7 ways climate change is affecting daily life

You’ve heard about the long-term, large-scale effects of climate change on the environment predicted by scientists. But climate change is already pervading our daily lives. Here’s a list of ways it’s too close for comfort.

Beer's top 3 ingredients are suffering


Climate change is threatening three key ingredients needed to make beer: Water, barley and hops.

  • Some breweries have encountered shortages of clean water.
  • Barley crops have been damaged by heavy rains.
  • Hops have been plagued by drought.

A 2018 study suggests there will be dramatic decreases in beer supply — and increasing beer prices — due to extreme drought and heat brought on by climate change in the coming decades.1


Food prices spike

Grocery shopping

Heatwaves and drought during the past several years have been connected to fluctuating wheat prices, including a 20% spike in European and U.S. markets during a three-week period in 2018.

On a global level, when the staples of everyday life suddenly become unaffordable, the devastating impact can include widespread civil unrest. Experts predict that climate change will lead to lower yields of maize and wheat, seriously disrupting the food supply of Africa and Central America.2


Storm losses leave homes uninsured

Extreme weather disaster

Faced with a spate of devastating losses due to severe storms, some insurers have been curtailing their underwriting of homeowner policies.

The 2018 National Climate Assessment says there are few private flood insurance policies available for coastal homeowners.

The report adds that there are already indications that homes prone to flooding in such places as Atlantic City, New Jersey, and Norfolk, Virginia, may become unsellable.3


Iconic Western forests decimated

Dead trees

It’s tragically easy to stand on many mountain peaks in Colorado and see nothing but dead trees — for miles in every direction.

The devastation results from warming winters that have allowed bark beetles to survive, when normal temperatures would have killed them. The beetles have swept through and destroyed an area of pine forests roughly the size of the state of Washington.

And it gets worse: University of Colorado researchers have found that some populations of mountain pine beetles now produce two generations per year instead of the usual one. That population explosion will doom an ever-greater area of lodge pole and ponderosa pine in coming years.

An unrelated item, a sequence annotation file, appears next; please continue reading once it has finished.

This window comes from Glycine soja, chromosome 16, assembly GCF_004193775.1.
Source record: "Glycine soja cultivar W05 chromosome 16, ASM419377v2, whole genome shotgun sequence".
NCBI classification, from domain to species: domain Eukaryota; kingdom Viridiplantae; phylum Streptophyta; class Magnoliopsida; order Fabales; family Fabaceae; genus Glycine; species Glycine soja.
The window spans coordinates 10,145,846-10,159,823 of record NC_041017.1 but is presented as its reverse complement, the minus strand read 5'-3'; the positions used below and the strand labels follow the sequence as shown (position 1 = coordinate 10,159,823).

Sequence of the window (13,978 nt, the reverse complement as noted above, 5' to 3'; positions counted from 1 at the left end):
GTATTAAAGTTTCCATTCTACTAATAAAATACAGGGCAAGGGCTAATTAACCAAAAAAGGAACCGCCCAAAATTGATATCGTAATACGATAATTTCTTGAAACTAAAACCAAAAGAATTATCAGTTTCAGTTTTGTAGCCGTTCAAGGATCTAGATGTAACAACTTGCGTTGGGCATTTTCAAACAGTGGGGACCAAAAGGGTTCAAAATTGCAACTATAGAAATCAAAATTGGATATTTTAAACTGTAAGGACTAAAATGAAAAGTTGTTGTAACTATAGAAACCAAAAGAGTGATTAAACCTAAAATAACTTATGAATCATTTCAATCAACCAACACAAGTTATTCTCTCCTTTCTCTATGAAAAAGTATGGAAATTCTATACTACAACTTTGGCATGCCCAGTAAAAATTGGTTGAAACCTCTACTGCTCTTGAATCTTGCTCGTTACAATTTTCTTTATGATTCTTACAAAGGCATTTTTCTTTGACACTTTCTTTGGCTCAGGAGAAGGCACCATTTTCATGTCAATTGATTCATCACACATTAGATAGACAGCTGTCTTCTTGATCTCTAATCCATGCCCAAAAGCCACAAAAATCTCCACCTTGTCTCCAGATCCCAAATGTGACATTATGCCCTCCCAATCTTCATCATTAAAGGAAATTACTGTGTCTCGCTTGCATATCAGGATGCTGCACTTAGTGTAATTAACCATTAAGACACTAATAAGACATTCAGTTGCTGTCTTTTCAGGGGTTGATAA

Coral reefs dying, oceans acidifying fast

Bleached coral

Australia’s Great Barrier Reef is the size of 70 million soccer fields. Which makes it all the more distressing that in 2016, 93 percent of the Great Barrier Reef was hit by the worst coral bleaching ever witnessed. Now half the reef is dead or dying, because corals feed on the now-gone algae that also provided them with their color.

Ocean temperatures of 2 degrees Farenheit above normal are to blame. Scientists found that climate change made the extreme temperatures 175 times more likely to occur.

Greenhouse gas pollution is also causing the oceans to acidify faster than they have in the last 300 million years. Researchers have found that over the past six years, the Florida Keys reef has lost six million tons of limestone from acidic waters eating away at the corals. That’s 12 pounds lost per square yard.4


Lakes drying up, drinking water at risk

Dry lakebed

You may have seen photos of dry lakebeds in the Western U.S., and that’s just one indication of a widespread problem.

One-third of the world’s major lakes and rivers are drying up, affecting groundwater wells for 3 billion people, according to the World Preservation Foundation.

Here’s a sampling: Bolivia’s second-largest lake has all but dried up due to drought; Iran’s largest lake has all but disappeared; and Lake Chad, Africa’s largest, has shrunk 80 percent in 30 years.


Coffee production at risk

Cup of Coffee

Most coffee comes from the Arabica coffee tree, which thrives on cool mountain slopes. As climate change has raised temperatures in coffee-growing regions, coffee growers have had to go farther up mountains to find cool air.

It’s short-term fix. Ethiopia, for example — a top Arabica producer — could lose up to 59 percent of its coffee-growing area to climate change by the end of the century.5

Globally, we could lose up to 50 percent of land suitable for growing coffee by 2050.6


So what can we do?

The good news is that while we are already feeling the effects of climate change, we also have growing global momentum to address the problem.

We’re hard at work to drive climate pollution down, and we hope you’ll join us.

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